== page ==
When considering the forty illustrations by Millais and the sixteen by Thomas, Millais shows a marked tendency to focus on the main plot – the court case. Eighteen of the forty illustrations (some 45%) show scenes that are directly related to this plot-line or are very closely related to it (for example showing characters together who are closely involved in that plot-line at points in the story where they are not specifically advancing that plot). In contrast, only five of the sixteen illustrations by Thomas, some 30%, are concerned with the main plot. This gives Thomas scope to devote more to the type of comic side stories relating to minor characters, such as depicted above. Indeed, Thomas devotes more in absolute as well as relative terms to these other illustrations than to the court case – there are six of them compared to the five devoted to the case. Both artists, however,devote about the same space to the secondary plot – the romance between Felix Graham and Madeline Staveley reflecting, perhaps, Trollope’s belief that a love story was an essential component of any novel.

In addition to Orley Farm, and to the six Political/Palliser novels for which he was the provided the illustrations,Thomas was the artist for two other non-series novels in the Folio edition of Trollope’s complete works.  These were The Struggles of Brown, Jones and Robinson and Miss Mackenzie. This makes him, after Alexy Pendle,who illustrated the six Barchester novels and four non-series novels, the second most used artist in the Folio edition.

Thomas clearly identifies the pivotal moment in Miss Mackenzie when the middle-aged spinster recognising, perhaps for the first time, that, now she has inherited wealth, she is a full-fledged woman, and potentially attractive as such. She leans forward and kisses her own reflection in the mirror in what is, in the novel, an erotically charged scene. However, I feel that sense of eroticism is absent from Thomas’s drawing. Miss Mackenzie appears older and more past it than I sense from reading the passage in the novel.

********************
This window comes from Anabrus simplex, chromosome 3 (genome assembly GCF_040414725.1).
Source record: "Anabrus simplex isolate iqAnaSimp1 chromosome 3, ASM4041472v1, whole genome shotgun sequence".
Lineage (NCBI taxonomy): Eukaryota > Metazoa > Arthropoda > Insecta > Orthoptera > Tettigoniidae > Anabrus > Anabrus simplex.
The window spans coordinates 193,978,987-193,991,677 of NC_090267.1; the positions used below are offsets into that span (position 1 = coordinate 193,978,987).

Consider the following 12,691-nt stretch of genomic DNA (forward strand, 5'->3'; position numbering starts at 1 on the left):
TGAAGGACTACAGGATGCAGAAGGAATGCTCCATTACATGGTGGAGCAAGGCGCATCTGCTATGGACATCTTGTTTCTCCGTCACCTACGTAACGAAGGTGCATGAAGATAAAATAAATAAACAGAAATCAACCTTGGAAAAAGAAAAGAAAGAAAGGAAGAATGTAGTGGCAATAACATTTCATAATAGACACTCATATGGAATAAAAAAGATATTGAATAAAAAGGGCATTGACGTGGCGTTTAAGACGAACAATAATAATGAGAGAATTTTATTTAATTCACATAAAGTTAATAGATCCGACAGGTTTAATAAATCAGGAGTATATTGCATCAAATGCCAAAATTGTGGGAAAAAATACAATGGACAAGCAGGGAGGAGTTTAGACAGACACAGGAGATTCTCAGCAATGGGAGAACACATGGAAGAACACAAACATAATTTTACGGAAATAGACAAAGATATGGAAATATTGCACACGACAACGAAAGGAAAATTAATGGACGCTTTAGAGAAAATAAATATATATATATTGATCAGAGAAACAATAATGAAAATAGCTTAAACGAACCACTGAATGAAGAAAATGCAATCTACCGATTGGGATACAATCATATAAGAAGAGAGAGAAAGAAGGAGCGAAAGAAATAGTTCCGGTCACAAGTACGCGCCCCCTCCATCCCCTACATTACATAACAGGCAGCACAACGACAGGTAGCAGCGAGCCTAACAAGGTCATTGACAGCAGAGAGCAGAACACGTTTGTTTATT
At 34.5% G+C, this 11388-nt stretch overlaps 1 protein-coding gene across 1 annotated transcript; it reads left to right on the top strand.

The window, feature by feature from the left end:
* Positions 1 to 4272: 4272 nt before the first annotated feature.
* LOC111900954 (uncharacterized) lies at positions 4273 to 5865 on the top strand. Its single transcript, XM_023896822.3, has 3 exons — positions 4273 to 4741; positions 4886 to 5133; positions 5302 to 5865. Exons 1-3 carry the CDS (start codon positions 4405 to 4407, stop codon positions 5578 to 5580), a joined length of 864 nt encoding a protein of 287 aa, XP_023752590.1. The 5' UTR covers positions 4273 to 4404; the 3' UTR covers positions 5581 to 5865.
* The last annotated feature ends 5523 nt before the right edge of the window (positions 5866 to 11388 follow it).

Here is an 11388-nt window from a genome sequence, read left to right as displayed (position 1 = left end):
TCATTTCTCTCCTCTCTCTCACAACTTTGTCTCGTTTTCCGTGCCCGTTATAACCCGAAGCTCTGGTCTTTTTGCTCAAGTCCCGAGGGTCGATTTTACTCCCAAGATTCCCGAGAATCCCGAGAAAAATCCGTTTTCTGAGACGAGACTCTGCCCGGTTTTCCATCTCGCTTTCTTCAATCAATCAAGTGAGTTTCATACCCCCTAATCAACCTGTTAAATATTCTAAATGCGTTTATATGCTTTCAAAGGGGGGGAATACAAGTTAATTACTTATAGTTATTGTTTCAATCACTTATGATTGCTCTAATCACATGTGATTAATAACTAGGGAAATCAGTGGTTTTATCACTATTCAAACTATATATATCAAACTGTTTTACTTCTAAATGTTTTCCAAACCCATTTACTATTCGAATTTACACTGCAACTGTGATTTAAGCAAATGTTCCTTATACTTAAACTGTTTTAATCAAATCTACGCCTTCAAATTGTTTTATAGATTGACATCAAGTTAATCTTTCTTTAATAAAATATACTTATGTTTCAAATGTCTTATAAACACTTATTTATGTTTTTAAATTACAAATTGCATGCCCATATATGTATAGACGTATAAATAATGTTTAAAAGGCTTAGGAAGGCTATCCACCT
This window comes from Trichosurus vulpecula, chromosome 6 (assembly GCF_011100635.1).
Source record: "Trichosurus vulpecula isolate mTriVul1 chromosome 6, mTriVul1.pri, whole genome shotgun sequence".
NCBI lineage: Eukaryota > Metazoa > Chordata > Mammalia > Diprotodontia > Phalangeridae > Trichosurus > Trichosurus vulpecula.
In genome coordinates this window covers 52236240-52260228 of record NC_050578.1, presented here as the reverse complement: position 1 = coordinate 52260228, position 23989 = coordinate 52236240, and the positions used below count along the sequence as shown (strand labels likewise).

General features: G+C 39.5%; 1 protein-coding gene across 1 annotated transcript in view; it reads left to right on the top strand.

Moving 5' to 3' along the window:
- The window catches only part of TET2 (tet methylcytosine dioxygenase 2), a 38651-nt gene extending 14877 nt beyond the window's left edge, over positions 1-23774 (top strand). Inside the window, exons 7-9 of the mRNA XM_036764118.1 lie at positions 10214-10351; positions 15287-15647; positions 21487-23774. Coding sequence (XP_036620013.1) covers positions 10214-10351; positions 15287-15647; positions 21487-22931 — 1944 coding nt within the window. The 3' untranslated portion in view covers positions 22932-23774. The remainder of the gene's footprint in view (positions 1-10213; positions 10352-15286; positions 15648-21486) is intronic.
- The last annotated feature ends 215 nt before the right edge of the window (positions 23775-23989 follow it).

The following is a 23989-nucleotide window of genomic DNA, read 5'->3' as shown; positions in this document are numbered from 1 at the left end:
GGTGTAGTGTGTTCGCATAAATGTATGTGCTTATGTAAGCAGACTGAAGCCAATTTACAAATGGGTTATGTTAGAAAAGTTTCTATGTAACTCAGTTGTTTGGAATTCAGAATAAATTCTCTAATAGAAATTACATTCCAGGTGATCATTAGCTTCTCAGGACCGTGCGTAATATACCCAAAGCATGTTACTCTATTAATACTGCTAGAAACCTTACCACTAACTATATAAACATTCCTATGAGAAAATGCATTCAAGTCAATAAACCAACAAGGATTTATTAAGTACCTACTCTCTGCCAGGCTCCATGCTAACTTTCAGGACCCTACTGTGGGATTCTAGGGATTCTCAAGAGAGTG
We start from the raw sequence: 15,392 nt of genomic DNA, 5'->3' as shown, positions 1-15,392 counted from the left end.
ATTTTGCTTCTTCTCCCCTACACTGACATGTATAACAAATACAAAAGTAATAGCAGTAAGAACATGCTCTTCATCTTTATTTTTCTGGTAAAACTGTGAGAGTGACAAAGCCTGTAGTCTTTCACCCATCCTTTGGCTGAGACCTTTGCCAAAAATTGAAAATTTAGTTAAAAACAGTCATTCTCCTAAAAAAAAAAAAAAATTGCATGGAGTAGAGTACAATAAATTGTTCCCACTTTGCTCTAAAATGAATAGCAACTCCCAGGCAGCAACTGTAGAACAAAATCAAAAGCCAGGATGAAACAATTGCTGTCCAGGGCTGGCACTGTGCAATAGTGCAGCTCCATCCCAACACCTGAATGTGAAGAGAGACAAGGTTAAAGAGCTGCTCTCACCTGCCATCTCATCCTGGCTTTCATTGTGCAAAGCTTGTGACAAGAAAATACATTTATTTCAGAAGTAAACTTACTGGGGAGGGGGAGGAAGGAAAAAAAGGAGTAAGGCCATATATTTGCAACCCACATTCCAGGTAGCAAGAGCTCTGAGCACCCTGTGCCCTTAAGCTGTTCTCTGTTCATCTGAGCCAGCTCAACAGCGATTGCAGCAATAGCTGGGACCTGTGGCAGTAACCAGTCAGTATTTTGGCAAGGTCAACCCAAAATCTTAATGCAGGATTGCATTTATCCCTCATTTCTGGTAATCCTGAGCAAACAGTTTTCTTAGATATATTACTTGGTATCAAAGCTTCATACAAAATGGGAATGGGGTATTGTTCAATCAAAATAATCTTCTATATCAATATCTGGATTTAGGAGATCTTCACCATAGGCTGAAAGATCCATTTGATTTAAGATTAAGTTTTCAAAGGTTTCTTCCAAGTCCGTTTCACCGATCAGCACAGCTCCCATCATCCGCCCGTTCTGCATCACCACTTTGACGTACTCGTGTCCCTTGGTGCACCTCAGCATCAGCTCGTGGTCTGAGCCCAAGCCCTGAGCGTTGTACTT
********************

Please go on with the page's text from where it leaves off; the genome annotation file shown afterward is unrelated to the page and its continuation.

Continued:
However, Thomas does convey something of the erotic charge that John Ball felt when visiting his cousin Margaret and, being a close relative, was admitted into her bedroom to see her, which would not have been possible for a typical male visitor. We get some sense through Thomas’s free-flowing style of the state of deshabille in which Margaret receives her visitor, with her hair down in a way that would be unthinkable for her to be seen by a man to whom she was not closely related. Indeed, his gaze seems irresistibly drawn to her barely , or perhaps loosely, covered breasts (not a detail mentioned by Trollope in the text).  Indeed, this perspective on the artist’s part might reflect perfectly the character’s unspoken thought “Was he now being surrounded by the meshes of a false woman’s web?”.